Upper body layers
For your torso, you’ll typically want 3 layers to make sure you stay warm and dry.
1. Lightweight moisture-wicking base layer
For the layer that touches your body, go for a lightweight base layer made of wool or synthetic fabric that wicks away moisture. The goal with this layer is to prevent sweat build up, not to add warmth.
2. Warm middle layer
The middle layer is where you add the warmth. Trap in heat with something like a fleece pullover, but make sure this layer isn't overly bulky. On a warmer day, you might need to skip this layer so you don't overheat.
3. Lightweight, breathable cross country ski jacket
Finally, tie it all together with a lightweight, breathable outer layer that will keep the wind and snow getting to you. Layers advertised as soft shells are usually a good bet. Water and wind resistance, breathability, flexibility, and light weight are all key.
Lower body layers
You can adhere to the same 3-layer principle for your lower body on cold days, or stick with two on warmer days that hover around freezing. For the two layer system, just make sure your undergarment is both warm and made of a moisture-wicking material.
1. Lightweight, moisture-wicking undergarment
Just like with your upper body, choose a lightweight undergarment made of wool or synthetic fabric for the layer that's closet to your body in order to wick away moisture.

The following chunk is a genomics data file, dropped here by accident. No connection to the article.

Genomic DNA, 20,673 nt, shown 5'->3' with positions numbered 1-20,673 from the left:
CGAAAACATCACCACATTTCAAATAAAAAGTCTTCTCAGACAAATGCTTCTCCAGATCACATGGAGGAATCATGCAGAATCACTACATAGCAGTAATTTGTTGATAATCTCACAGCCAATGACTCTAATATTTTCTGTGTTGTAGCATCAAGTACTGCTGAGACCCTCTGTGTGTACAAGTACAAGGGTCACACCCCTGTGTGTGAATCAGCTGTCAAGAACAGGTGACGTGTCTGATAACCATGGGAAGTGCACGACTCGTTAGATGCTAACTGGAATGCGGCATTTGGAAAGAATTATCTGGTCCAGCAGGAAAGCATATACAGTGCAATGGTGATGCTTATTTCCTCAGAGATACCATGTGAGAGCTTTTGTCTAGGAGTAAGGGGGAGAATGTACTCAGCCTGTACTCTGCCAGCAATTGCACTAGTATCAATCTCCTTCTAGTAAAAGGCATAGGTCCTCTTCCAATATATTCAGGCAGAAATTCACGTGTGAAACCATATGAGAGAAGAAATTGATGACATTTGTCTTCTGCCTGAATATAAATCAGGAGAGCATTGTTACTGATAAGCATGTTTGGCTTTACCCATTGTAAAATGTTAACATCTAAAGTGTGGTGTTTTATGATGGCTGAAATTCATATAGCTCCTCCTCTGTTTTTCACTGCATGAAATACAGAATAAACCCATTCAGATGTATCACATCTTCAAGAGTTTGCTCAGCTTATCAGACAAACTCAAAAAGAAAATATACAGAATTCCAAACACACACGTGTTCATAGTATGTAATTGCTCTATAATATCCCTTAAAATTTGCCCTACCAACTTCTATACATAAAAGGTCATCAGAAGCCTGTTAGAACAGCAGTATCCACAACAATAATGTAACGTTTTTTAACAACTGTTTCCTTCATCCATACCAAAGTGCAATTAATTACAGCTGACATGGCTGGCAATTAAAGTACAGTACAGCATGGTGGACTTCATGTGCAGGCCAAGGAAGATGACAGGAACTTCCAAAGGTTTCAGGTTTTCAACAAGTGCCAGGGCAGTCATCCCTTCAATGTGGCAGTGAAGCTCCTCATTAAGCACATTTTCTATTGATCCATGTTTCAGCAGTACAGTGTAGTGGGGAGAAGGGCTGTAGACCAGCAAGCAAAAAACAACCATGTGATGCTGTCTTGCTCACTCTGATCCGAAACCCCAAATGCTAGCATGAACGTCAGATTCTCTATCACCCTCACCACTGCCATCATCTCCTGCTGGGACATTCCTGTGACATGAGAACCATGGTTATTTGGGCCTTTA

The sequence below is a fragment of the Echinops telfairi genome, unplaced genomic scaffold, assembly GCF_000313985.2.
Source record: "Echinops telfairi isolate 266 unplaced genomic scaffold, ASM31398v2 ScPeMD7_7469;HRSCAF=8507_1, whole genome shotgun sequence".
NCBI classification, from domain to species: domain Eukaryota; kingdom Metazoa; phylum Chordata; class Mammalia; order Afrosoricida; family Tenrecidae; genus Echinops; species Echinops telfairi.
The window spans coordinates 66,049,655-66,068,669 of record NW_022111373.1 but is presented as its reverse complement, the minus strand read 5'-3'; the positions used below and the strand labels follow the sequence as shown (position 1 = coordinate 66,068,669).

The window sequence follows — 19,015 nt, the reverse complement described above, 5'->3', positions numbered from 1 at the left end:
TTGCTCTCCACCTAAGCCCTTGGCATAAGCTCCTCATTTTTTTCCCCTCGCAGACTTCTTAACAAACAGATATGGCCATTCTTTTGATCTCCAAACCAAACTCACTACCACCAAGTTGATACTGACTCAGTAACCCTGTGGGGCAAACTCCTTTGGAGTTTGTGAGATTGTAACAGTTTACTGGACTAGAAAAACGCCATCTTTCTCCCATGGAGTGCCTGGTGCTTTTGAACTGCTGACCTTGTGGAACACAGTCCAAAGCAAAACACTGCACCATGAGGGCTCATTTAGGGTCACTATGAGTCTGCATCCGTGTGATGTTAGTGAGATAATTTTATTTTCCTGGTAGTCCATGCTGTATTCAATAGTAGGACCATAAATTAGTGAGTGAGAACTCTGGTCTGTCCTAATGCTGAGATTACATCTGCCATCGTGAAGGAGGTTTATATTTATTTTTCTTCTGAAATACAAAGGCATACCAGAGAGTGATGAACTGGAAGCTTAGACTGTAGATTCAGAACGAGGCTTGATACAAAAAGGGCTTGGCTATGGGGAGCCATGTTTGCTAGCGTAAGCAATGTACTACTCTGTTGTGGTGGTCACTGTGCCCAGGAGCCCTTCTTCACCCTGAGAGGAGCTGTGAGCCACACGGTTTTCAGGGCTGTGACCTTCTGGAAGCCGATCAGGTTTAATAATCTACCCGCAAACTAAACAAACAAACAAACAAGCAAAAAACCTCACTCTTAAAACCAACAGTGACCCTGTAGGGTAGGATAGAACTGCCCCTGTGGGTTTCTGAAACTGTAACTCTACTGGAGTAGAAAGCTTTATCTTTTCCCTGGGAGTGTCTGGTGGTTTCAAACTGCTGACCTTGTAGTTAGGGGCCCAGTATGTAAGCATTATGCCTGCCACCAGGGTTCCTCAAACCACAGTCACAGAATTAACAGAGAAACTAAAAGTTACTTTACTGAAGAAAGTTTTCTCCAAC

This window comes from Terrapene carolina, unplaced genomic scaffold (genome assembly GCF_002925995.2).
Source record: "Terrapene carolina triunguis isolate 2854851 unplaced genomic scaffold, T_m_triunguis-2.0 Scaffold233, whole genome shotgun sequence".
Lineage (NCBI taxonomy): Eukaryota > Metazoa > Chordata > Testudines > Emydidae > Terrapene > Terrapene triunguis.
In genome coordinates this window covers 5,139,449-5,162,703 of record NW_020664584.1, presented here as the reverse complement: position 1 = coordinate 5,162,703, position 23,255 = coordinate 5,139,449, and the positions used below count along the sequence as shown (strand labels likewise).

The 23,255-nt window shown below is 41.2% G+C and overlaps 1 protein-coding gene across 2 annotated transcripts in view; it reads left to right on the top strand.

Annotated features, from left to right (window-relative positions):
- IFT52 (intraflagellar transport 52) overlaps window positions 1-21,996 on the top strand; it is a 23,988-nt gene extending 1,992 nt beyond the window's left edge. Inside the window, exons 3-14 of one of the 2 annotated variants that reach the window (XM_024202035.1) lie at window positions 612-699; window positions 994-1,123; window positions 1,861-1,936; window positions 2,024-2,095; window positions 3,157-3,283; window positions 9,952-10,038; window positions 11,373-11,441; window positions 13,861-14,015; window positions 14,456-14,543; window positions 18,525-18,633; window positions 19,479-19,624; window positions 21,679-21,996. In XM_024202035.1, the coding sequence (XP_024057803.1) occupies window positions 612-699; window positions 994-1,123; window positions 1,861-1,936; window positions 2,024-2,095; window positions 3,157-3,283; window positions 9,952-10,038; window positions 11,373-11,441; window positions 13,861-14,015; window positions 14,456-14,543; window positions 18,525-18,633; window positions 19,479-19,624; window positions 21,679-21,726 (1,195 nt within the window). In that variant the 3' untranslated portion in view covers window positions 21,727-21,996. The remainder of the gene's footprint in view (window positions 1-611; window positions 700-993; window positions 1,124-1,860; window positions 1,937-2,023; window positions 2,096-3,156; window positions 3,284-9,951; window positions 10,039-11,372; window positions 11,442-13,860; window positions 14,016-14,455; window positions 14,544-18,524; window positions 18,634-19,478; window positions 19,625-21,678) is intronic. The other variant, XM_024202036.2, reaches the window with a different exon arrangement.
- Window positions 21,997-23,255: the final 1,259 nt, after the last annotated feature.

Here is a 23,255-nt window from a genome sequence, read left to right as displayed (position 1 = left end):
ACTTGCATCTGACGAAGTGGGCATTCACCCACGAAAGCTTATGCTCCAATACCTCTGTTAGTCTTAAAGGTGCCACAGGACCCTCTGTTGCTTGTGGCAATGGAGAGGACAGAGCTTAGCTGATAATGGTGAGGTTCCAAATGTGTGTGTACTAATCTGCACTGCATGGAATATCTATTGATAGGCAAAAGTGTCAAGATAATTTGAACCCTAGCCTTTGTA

2. Warm middle layer
Next, go for a warmer middle layer to trap in heat. Long underwear made of wool is a great choice. On a warmer day, you might skip this layer so you don't overheat.
3. Lightweight, breathable cross country ski pants
Over top of your long underwear, choose a lightweight outer layer to provide wind and water resistance. Softshell cross country ski pants are great, but spandex also works.
Cross country ski socks
Don’t use overly thick, fully wool socks; they will make your feet sweat and can cause blisters. A thinner sock made of the right material combined with a proper boot fit offers the best performance and level of comfort.
Go for a synthetic sock material and make sure they come up over your ankles to help ensure that snow doesn't get into your boots. Your feet will stay warm because you're moving your legs and feet constantly.
Cross country ski gloves
Choose gloves over mittens so you can get a better grip on your poles. You won't need massive alpine ski gloves either, as the workout you'll be getting will make your hands sweat if your gloves don't breathe well.
Cross country ski gloves are designed to provide warmth, breathability, and good grip. It's best to own a pair of lighter weight gloves for sunnier days as well as some warmer insulated gloves for cold, windy weather.
Cross country ski hats
Go for a hat or headband instead of a ski helmet. Cross country skiing is less dangerous than alpine skiing, so helmets aren't necessary. You'll be much more comfortable in a ski hat that's warm, breathable, and wicks moisture from your head. And you won't stick out like a sore thumb.
Neck gaiters are a great way to keep the chill from getting into your jacket. If you're not already a neck gaiter fan, you'll be surprised at how much warmer you'll feel by keeping your neck warm. This is a must on extra cold days.
Wear sunglasses instead of goggles. Unless you're out in a blizzard, athletic sunglasses are the way to go, as they are lighter and less obtrusive to the movements of nordic skiing.
Now that you’ve got an idea of how you need to dress for cross country skiing, check out the clothing we sell here at WebCyclery and WebSkis.
Want to check out more helpful cross country skiing guides?
Cross Country Skiing Buyer's Guide